Guy [I have lots of experience designing/selling off-grid AE systems, some using EVs but don't own one. Local trips are by foot, bike and/or rapid transit].

The 'best' is the enemy of 'good enough'. Copper shot, not Silver bullets.

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RegGuheert
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Re: Worldwide LEAF sales compared with Prius (85 months - 108%)

Fri Jan 19, 2018 6:48 pm

GRA wrote:So neither tech's sales have been unaffected by major outside influences...
Tilting at strawmen? No one has claimed that the sales of these two products were unaffected by major outside influences. No one. You imagined that. This thread was created to compare growth rates of these two technologies since the Prius is widely recognized as being very successful.
GRA wrote:...(and in California, the Prius also benefited from SO HOV stickers).
Just like the LEAF. hence, my last comment:
RegGuheert wrote:So it is a real stretch to try to imply that the Prius and the LEAF somehow grew under a different regulatory environment. In fact it was nearly identical.
Here's a repeat of my recent prediction: Even if the Prius sales surpass those of the LEAF in the upcoming year, overall BEV sales will continue to far outpace overall HEV sales from 13 years prior. This will be true EVEN IF WE DO NOT HAVE A BIG JUMP IN GASOLINE PRICES. But it's not because of any important difference in the regulatory environments, as you are trying to imply. It is because BEVs provide a much more compelling value proposition than HEVs did back then.

Things are heating up rapidly now. Say goodbye to 20%/year exponential growth, at least for the near future. I'm predicting 50% or more for at least the next three years, probably five or more.
RegGuheert
2011 Leaf SL Demo vehicle
10K miles: Apr 14, 2013, 20K miles (55.7Ah): Aug 7, 2014, 30K miles (52.0Ah): Dec 30, 2015, 40K miles (49.8Ah): Feb 8, 2017, 50K miles (47.2Ah): Dec 7, 2017.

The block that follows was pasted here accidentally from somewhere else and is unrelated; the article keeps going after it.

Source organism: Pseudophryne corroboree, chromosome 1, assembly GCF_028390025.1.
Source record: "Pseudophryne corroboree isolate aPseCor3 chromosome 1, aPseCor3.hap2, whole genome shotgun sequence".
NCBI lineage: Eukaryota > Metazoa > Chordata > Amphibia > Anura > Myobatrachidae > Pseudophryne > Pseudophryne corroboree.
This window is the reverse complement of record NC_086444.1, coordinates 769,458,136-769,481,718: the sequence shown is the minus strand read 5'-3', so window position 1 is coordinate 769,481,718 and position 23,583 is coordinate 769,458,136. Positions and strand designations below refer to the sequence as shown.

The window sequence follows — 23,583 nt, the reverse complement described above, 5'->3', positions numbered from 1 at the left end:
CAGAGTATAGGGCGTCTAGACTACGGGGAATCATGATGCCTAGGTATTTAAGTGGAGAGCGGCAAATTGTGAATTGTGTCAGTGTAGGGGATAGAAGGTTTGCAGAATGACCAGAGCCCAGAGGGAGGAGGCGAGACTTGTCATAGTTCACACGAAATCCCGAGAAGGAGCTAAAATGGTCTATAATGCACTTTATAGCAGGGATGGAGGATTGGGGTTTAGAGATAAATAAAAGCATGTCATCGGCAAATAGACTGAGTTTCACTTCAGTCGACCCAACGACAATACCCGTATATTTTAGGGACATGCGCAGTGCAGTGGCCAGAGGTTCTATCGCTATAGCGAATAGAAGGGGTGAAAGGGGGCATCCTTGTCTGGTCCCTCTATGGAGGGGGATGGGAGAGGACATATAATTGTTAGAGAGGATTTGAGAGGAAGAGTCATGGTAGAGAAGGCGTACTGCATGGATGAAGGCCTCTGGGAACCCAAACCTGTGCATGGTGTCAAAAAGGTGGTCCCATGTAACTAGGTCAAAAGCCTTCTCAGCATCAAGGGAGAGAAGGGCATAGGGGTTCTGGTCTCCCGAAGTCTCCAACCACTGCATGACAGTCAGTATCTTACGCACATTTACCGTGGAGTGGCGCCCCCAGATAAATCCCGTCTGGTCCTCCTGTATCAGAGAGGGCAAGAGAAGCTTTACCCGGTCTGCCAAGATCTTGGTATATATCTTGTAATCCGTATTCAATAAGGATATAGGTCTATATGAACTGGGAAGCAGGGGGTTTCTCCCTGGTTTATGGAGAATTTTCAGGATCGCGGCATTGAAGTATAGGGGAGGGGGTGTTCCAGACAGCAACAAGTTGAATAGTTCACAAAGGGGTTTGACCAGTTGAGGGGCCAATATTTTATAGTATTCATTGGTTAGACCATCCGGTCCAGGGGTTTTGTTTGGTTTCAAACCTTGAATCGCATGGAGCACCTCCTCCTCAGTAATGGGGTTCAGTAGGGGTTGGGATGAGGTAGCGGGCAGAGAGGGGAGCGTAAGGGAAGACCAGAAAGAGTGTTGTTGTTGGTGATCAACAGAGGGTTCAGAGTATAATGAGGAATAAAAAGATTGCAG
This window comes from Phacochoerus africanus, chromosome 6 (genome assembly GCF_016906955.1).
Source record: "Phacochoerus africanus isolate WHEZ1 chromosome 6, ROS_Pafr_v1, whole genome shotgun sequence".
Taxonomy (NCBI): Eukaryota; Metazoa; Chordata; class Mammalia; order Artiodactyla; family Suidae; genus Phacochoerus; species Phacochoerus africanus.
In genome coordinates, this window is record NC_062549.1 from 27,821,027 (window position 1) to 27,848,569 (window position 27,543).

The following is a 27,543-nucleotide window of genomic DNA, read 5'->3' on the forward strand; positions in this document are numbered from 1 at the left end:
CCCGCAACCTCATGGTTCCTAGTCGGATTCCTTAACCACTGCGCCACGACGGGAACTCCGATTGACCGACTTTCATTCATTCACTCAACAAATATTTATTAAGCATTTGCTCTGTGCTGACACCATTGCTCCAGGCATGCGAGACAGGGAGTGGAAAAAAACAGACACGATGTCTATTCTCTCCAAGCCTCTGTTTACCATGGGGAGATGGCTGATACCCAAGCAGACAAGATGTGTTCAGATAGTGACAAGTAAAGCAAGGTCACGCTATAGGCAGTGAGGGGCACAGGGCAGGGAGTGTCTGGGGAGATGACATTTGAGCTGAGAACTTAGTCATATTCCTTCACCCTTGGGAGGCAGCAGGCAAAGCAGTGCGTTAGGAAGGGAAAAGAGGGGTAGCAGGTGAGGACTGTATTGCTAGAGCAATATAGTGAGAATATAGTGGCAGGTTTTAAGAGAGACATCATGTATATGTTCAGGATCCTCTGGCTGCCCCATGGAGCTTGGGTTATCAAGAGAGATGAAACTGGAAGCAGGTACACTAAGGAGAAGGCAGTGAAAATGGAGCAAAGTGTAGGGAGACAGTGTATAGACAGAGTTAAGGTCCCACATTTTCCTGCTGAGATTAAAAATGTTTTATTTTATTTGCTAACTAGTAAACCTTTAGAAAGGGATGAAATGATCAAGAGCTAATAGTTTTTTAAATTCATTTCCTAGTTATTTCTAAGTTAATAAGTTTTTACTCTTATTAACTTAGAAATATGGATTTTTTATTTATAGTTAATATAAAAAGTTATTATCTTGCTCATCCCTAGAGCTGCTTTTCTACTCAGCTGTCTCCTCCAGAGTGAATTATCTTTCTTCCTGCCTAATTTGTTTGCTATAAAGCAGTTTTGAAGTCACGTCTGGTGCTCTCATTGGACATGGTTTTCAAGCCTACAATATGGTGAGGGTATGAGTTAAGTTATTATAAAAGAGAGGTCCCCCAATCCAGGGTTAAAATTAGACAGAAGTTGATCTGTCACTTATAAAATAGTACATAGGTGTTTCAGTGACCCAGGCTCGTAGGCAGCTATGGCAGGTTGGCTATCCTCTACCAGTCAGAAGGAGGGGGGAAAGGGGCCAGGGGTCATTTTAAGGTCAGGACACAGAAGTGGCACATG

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WetEV
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Re: Worldwide LEAF sales compared with Prius (85 months - 108%)

Sat Jan 20, 2018 9:25 am

GRA wrote:Can we agree that it would have been significantly later, and without subsidies as well would likely still not have happened?


No. You might try not putting all your conclusions in one statement.

I can agree that it would have been different. Sure, passing n units or n% would have been later, for some values of n. I'm not sure that matters in the longer run. Things would have been different. With no Tesla soaking up market share, mind share and funding, what else changes? Perhaps a lot. Perhaps less.

The key technology driving electric cars is cheaper and more energy dense batteries. This is not the result of subsidies, government help, quotas and such, is mostly the result of laptops and cell phones. Without this technology, electric cars would be where fuel cell cars are, at best. With or without subsidies.
WetEV
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GRA
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Re: Worldwide LEAF sales compared with Prius (85 months - 108%)

Sun Jan 21, 2018 4:35 pm

RegGuheert wrote:
GRA wrote:So neither tech's sales have been unaffected by major outside influences...
Tilting at strawmen? No one has claimed that the sales of these two products were unaffected by major outside influences. No one. You imagined that. This thread was created to compare growth rates of these two technologies since the Prius is widely recognized as being very successful.

It does seem to me that by doing a straight numerical comparison of sales without explicitly taking account of those outside factors (gas prices, quotas, subsidies, perks), when the outside factors (with the exception of Tesla) remain more important to sales than any intrinsic capabilities of the vehicles themselves, that it presents a very skewed view of the intrinsic demand given a level playing field. As it is, if gas prices had remained where they were in say 2008 we would undoubtedly be seeing 2 or 3x current sales of HEVs/PEVs (remember the thread about when we'd see $5/gal. gas?), and I suspect pretty much the only reason people bought PiPs in California was because it was the cheapest way to get an SO HOV sticker.

RegGuheert wrote:
GRA wrote:...(and in California, the Prius also benefited from SO HOV stickers).
Just like the LEAF. hence, my last comment:
RegGuheert wrote:So it is a real stretch to try to imply that the Prius and the LEAF somehow grew under a different regulatory environment. In fact it was nearly identical.